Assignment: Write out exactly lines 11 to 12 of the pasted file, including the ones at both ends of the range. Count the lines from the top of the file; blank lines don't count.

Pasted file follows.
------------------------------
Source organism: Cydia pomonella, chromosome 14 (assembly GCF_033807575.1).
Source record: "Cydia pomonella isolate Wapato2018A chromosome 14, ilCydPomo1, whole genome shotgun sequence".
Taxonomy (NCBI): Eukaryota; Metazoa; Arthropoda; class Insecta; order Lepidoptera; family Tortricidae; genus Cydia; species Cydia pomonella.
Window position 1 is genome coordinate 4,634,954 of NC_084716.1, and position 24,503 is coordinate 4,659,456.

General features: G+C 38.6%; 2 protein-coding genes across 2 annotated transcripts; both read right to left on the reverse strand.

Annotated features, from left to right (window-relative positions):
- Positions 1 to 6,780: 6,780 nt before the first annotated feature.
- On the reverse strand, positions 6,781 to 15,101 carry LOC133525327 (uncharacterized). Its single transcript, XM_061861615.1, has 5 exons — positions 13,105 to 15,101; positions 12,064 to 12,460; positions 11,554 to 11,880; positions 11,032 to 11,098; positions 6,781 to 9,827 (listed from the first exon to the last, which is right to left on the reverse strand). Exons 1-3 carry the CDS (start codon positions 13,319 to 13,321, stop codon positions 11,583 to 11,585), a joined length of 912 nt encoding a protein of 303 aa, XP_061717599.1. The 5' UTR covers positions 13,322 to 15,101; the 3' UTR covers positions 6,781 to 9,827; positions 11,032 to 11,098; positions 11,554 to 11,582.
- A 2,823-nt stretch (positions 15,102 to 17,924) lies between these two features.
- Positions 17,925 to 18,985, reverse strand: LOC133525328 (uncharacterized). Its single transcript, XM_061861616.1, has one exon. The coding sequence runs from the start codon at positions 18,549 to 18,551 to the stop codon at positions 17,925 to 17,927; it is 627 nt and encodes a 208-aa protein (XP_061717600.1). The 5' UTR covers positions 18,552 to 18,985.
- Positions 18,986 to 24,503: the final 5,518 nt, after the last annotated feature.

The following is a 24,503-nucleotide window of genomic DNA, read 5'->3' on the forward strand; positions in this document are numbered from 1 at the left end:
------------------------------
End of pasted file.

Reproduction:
- Positions 18,986 to 24,503: the final 5,518 nt, after the last annotated feature.

The following is a 24,503-nucleotide window of genomic DNA, read 5'->3' on the forward strand; positions in this document are numbered from 1 at the left end: